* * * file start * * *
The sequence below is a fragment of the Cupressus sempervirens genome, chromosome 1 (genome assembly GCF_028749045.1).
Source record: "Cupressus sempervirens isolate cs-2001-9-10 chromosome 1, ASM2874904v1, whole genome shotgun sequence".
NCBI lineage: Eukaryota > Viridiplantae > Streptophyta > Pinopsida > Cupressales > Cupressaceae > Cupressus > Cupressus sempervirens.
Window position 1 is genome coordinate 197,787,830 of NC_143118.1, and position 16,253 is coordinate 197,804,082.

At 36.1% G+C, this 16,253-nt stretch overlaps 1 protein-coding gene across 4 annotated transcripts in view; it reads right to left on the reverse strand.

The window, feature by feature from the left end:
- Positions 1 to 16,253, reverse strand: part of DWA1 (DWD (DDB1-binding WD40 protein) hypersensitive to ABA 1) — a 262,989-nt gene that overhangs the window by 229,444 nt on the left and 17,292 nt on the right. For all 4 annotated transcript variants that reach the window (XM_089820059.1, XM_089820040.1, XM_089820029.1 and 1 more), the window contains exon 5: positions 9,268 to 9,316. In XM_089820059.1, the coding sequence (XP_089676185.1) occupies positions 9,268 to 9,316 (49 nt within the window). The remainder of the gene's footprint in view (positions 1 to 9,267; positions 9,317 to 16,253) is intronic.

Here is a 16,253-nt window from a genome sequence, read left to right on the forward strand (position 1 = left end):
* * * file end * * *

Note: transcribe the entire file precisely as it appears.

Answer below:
The sequence below is a fragment of the Cupressus sempervirens genome, chromosome 1 (genome assembly GCF_028749045.1).
Source record: "Cupressus sempervirens isolate cs-2001-9-10 chromosome 1, ASM2874904v1, whole genome shotgun sequence".
NCBI lineage: Eukaryota > Viridiplantae > Streptophyta > Pinopsida > Cupressales > Cupressaceae > Cupressus > Cupressus sempervirens.
Window position 1 is genome coordinate 197,787,830 of NC_143118.1, and position 16,253 is coordinate 197,804,082.

At 36.1% G+C, this 16,253-nt stretch overlaps 1 protein-coding gene across 4 annotated transcripts in view; it reads right to left on the reverse strand.

The window, feature by feature from the left end:
- Positions 1 to 16,253, reverse strand: part of DWA1 (DWD (DDB1-binding WD40 protein) hypersensitive to ABA 1) — a 262,989-nt gene that overhangs the window by 229,444 nt on the left and 17,292 nt on the right. For all 4 annotated transcript variants that reach the window (XM_089820059.1, XM_089820040.1, XM_089820029.1 and 1 more), the window contains exon 5: positions 9,268 to 9,316. In XM_089820059.1, the coding sequence (XP_089676185.1) occupies positions 9,268 to 9,316 (49 nt within the window). The remainder of the gene's footprint in view (positions 1 to 9,267; positions 9,317 to 16,253) is intronic.

Here is a 16,253-nt window from a genome sequence, read left to right on the forward strand (position 1 = left end):